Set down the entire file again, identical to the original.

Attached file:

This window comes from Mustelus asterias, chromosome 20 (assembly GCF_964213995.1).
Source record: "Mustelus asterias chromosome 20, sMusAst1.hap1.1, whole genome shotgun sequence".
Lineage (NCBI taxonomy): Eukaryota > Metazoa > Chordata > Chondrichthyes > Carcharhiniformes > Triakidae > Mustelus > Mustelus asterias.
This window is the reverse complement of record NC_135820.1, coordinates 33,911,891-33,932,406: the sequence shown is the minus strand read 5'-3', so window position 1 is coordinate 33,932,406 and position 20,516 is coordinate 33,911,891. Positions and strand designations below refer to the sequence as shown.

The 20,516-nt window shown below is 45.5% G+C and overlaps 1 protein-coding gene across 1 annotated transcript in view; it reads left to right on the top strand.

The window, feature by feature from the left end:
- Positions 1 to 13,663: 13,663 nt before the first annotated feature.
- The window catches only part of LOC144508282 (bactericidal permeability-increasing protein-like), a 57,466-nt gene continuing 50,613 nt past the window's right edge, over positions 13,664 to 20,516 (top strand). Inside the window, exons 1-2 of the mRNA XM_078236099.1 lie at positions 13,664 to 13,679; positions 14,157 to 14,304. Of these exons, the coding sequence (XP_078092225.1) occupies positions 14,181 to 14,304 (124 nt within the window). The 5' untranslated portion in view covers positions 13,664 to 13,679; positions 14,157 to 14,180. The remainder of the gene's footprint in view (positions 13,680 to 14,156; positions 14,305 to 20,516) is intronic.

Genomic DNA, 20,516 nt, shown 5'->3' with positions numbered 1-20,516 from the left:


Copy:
This window comes from Mustelus asterias, chromosome 20 (assembly GCF_964213995.1).
Source record: "Mustelus asterias chromosome 20, sMusAst1.hap1.1, whole genome shotgun sequence".
Lineage (NCBI taxonomy): Eukaryota > Metazoa > Chordata > Chondrichthyes > Carcharhiniformes > Triakidae > Mustelus > Mustelus asterias.
This window is the reverse complement of record NC_135820.1, coordinates 33,911,891-33,932,406: the sequence shown is the minus strand read 5'-3', so window position 1 is coordinate 33,932,406 and position 20,516 is coordinate 33,911,891. Positions and strand designations below refer to the sequence as shown.

The 20,516-nt window shown below is 45.5% G+C and overlaps 1 protein-coding gene across 1 annotated transcript in view; it reads left to right on the top strand.

The window, feature by feature from the left end:
- Positions 1 to 13,663: 13,663 nt before the first annotated feature.
- The window catches only part of LOC144508282 (bactericidal permeability-increasing protein-like), a 57,466-nt gene continuing 50,613 nt past the window's right edge, over positions 13,664 to 20,516 (top strand). Inside the window, exons 1-2 of the mRNA XM_078236099.1 lie at positions 13,664 to 13,679; positions 14,157 to 14,304. Of these exons, the coding sequence (XP_078092225.1) occupies positions 14,181 to 14,304 (124 nt within the window). The 5' untranslated portion in view covers positions 13,664 to 13,679; positions 14,157 to 14,180. The remainder of the gene's footprint in view (positions 13,680 to 14,156; positions 14,305 to 20,516) is intronic.

Genomic DNA, 20,516 nt, shown 5'->3' with positions numbered 1-20,516 from the left: